What do I charge?

handmade-pricetag2

Anybody trying to start a business faces this very important, and scary, question. What do I charge? Apart from the practical concerns of what is someone willing to pay and how much do I need to make an hour if I’m my own boss and I’m not getting paid benefits or earning vacation time, this question also conjures up all those feelings of low self-worth. For many of us, working for someone else all our lives means we’ve been told what we are worth and to only speak when spoken to. The urge to start our own business comes from knowing that we are more than the box our jobs have put us in.

So here I am at the same point. What do I need to charge for my products, taking into consideration an hourly rate, being able to eventually pay for my own health insurance if this business takes off to the point where I can do this full-time. You never want to start out charging less and then have to raise your prices later when you make the jump to do this for a living. There is also the other consideration of underpricing what you do and, in turn, underpricing what other people in the handmade community do. If you’re thinking to yourself, “I just crochet when I’m watching TV every night and I’d be doing it even if I wasn’t selling it, so I just want to make enough to pay for more yarn”, then you’re not considering that someone in the booth next to you needs to charge enough to do it for a living.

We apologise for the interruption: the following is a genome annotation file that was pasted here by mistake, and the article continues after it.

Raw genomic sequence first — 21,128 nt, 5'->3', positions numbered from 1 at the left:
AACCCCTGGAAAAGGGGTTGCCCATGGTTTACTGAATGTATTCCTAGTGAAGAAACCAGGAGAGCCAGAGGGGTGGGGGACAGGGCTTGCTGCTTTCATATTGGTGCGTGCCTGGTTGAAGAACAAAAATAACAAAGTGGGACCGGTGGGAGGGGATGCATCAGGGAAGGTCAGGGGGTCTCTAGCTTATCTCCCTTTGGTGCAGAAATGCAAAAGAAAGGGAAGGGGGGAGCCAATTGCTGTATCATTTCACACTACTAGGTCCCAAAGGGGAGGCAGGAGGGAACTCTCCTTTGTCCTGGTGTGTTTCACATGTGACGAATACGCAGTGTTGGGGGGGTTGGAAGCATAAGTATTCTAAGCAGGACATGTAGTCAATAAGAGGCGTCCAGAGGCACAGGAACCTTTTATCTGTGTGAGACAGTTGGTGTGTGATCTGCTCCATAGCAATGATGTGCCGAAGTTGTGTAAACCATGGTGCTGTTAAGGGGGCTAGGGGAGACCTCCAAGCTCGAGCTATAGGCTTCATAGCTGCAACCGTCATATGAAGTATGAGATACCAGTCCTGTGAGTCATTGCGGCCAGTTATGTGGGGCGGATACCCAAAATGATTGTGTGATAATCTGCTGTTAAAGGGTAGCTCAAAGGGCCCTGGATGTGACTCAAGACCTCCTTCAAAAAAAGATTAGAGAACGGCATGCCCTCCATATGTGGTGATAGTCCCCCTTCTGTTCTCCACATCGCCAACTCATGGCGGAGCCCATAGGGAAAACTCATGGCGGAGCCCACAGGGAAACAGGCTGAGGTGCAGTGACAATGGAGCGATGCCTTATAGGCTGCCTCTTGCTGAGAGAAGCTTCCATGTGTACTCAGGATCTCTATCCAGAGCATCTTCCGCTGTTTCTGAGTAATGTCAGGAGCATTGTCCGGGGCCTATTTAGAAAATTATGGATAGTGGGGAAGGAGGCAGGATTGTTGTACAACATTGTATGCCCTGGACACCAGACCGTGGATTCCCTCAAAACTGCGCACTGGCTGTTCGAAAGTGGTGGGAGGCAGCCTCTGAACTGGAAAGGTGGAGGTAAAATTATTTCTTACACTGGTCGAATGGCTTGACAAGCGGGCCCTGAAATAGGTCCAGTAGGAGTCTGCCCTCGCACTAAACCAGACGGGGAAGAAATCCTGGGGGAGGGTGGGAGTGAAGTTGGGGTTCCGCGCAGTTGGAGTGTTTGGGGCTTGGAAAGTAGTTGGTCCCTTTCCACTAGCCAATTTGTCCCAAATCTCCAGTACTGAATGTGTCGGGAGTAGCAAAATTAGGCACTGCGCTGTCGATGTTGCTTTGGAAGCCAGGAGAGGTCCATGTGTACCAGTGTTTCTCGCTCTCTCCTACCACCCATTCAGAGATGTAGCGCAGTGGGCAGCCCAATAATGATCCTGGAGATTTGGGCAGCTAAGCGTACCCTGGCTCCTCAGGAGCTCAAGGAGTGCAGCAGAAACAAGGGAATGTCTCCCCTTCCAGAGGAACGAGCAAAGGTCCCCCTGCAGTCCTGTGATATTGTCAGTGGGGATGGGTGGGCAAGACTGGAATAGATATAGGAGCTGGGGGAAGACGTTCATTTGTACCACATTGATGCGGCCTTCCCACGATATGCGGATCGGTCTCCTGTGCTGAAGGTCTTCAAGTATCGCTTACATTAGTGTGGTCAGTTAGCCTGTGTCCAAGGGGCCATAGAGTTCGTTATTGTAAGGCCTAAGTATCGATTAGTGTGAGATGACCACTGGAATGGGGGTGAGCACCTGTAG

But all that aside, what is someone really willing to pay for a jar of homemade jam? For a hand-crocheted washcloth? If they were to go to Walmart, they could get that dirt-cheap. So how can I expect to charge $7-10 for it?? What we all need to keep in mind is that people going to craft fairs and farmers markets are already in a different mind-frame than your Walmart shopper. People want to buy handmade products because they want to support the idea of you making good quality items. They have the same dream of living in a world without GMO vegetables and blankets made by little kids in a third-world sweatshop. And these people are willing to spend a few dollars more to help make that dream a reality. It’s really an amazing thing!  People want to hear your story and buy into the idea of you living your passion!

There are a lot of resources out there for how to price your work. I think these articles, Pricing Happiness Part 1 and Part 2, featured on Oh My! Handmade Goodness, are an excellent start for looking at this topic.

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